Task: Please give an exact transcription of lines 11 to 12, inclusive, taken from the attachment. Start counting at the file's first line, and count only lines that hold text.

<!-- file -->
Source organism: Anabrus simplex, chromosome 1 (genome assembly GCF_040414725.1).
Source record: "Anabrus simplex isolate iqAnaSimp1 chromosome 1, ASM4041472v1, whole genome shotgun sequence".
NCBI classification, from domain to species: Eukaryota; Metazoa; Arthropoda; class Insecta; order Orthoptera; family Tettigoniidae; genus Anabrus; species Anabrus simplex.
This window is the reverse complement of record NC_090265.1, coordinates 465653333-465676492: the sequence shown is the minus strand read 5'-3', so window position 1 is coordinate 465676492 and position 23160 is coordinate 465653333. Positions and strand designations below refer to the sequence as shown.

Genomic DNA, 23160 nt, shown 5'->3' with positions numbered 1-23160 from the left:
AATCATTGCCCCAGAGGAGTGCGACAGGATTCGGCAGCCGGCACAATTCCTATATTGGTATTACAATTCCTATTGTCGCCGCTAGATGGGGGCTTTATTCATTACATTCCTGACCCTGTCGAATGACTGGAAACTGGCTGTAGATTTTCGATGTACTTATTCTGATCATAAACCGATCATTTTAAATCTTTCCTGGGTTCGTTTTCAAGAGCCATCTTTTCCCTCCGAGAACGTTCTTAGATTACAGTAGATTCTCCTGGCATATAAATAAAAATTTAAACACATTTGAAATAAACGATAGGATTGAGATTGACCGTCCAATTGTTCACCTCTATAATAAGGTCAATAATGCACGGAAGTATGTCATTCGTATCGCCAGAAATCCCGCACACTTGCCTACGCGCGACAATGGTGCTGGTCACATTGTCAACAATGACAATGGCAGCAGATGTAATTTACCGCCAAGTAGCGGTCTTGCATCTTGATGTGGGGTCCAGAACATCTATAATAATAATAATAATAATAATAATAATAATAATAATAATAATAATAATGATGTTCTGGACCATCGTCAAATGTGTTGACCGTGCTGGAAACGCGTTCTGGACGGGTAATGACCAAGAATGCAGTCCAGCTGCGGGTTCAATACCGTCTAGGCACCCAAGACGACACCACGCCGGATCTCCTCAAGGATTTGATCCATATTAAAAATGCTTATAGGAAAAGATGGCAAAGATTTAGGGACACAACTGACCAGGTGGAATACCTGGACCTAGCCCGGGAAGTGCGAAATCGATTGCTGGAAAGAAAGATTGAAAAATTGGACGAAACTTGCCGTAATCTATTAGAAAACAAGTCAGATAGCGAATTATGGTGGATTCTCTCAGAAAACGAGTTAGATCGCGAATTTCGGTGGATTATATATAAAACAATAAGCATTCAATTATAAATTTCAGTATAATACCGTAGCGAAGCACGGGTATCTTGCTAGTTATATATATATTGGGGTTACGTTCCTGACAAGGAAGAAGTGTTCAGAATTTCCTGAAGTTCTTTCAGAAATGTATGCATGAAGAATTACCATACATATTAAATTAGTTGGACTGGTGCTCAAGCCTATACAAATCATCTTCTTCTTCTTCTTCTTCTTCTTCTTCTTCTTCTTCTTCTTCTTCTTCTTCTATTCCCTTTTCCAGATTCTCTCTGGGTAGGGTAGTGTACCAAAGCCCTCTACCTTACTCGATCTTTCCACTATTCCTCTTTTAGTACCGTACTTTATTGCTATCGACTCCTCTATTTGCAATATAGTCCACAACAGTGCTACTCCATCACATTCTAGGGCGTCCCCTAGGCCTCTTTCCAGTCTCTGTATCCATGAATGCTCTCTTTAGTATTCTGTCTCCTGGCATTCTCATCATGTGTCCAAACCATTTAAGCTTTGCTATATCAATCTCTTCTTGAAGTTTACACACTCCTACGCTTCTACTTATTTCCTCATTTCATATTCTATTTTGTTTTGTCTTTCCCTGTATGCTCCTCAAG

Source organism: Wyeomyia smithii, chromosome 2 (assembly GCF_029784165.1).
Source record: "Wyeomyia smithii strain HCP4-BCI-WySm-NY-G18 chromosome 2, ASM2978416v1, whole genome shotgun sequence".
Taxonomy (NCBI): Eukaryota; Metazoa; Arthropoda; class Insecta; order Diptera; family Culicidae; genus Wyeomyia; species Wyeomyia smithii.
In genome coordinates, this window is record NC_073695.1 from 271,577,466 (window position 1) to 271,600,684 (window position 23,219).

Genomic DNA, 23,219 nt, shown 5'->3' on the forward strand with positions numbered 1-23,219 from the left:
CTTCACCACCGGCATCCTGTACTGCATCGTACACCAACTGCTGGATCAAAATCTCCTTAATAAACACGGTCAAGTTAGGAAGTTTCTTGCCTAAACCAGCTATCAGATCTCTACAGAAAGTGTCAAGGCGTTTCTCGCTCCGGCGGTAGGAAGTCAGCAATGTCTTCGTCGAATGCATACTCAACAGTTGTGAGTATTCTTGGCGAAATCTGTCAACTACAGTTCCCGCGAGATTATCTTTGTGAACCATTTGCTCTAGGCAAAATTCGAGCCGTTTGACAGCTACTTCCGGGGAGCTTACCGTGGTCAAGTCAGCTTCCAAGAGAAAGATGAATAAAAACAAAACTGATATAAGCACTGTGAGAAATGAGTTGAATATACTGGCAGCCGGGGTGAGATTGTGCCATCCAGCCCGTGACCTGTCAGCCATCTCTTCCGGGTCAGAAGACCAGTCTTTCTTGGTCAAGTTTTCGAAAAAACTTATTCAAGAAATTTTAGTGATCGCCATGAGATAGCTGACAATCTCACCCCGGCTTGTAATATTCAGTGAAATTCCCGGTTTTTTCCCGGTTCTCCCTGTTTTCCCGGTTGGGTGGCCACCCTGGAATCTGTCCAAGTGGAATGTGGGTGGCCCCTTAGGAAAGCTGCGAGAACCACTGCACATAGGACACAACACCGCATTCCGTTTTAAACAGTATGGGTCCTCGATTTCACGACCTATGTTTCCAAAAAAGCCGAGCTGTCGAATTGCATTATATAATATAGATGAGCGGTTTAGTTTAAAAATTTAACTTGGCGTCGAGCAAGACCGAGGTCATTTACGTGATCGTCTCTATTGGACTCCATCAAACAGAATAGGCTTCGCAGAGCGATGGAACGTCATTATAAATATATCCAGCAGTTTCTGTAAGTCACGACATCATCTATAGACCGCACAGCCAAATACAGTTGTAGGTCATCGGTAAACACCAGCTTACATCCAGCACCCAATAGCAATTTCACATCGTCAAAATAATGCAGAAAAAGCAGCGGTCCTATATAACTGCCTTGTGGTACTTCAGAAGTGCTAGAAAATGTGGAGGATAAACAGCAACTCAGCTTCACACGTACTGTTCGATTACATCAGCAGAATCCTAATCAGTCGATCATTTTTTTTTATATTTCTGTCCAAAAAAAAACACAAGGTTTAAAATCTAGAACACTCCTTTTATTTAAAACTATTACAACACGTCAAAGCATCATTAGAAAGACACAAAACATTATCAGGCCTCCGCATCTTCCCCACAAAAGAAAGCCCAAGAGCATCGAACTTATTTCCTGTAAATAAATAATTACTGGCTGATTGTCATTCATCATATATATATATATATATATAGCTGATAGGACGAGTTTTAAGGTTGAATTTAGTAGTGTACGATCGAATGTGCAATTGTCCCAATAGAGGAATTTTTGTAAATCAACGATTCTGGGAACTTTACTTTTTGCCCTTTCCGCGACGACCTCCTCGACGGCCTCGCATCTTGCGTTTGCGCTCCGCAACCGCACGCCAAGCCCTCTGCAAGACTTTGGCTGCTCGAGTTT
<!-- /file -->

Genomic DNA, 23,219 nt, shown 5'->3' on the forward strand with positions numbered 1-23,219 from the left:
CTTCACCACCGGCATCCTGTACTGCATCGTACACCAACTGCTGGATCAAAATCTCCTTAATAAACACGGTCAAGTTAGGAAGTTTCTTGCCTAAACCAGCTATCAGATCTCTACAGAAAGTGTCAAGGCGTTTCTCGCTCCGGCGGTAGGAAGTCAGCAATGTCTTCGTCGAATGCATACTCAACAGTTGTGAGTATTCTTGGCGAAATCTGTCAACTACAGTTCCCGCGAGATTATCTTTGTGAACCATTTGCTCTAGGCAAAATTCGAGCCGTTTGACAGCTACTTCCGGGGAGCTTACCGTGGTCAAGTCAGCTTCCAAGAGAAAGATGAATAAAAACAAAACTGATATAAGCACTGTGAGAAATGAGTTGAATATACTGGCAGCCGGGGTGAGATTGTGCCATCCAGCCCGTGACCTGTCAGCCATCTCTTCCGGGTCAGAAGACCAGTCTTTCTTGGTCAAGTTTTCGAAAAAACTTATTCAAGAAATTTTAGTGATCGCCATGAGATAGCTGACAATCTCACCCCGGCTTGTAATATTCAGTGAAATTCCCGGTTTTTTCCCGGTTCTCCCTGTTTTCCCGGTTGGGTGGCCACCCTGGAATCTGTCCAAGTGGAATGTGGGTGGCCCCTTAGGAAAGCTGCGAGAACCACTGCACATAGGACACAACACCGCATTCCGTTTTAAACAGTATGGGTCCTCGATTTCACGACCTATGTTTCCAAAAAAGCCGAGCTGTCGAATTGCATTATATAATATAGATGAGCGGTTTAGTTTAAAAATTTAACTTGGCGTCGAGCAAGACCGAGGTCATTTACGTGATCGTCTCTATTGGACTCCATCAAACAGAATAGGCTTCGCAGAGCGATGGAACGTCATTATAAATATATCCAGCAGTTTCTGTAAGTCACGACATCATCTATAGACCGCACAGCCAAATACAGTTGTAGGTCATCGGTAAACACCAGCTTACATCCAGCACCCAATAGCAATTTCACATCGTCAAAATAATGCAGAAAAAGCAGCGGTCCTATATAACTGCCTTGTGGTACTTCAGAAGTGCTAGAAAATGTGGAGGATAAACAGCAACTCAGCTTCACACGTACTGTTCGATTACATCAGCAGAATCCTAATCAGTCGATCATTTTTTTTTATATTTCTGTCCAAAAAAAAACACAAGGTTTAAAATCTAGAACACTCCTTTTATTTAAAACTATTACAACACGTCAAAGCATCATTAGAAAGACACAAAACATTATCAGGCCTCCGCATCTTCCCCACAAAAGAAAGCCCAAGAGCATCGAACTTATTTCCTGTAAATAAATAATTACTGGCTGATTGTCATTCATCATATATATATATATATATATAGCTGATAGGACGAGTTTTAAGGTTGAATTTAGTAGTGTACGATCGAATGTGCAATTGTCCCAATAGAGGAATTTTTGTAAATCAACGATTCTGGGAACTTTACTTTTTGCCCTTTCCGCGACGACCTCCTCGACGGCCTCGCATCTTGCGTTTGCGCTCCGCAACCGCACGCCAAGCCCTCTGCAAGACTTTGGCTGCTCGAGTTT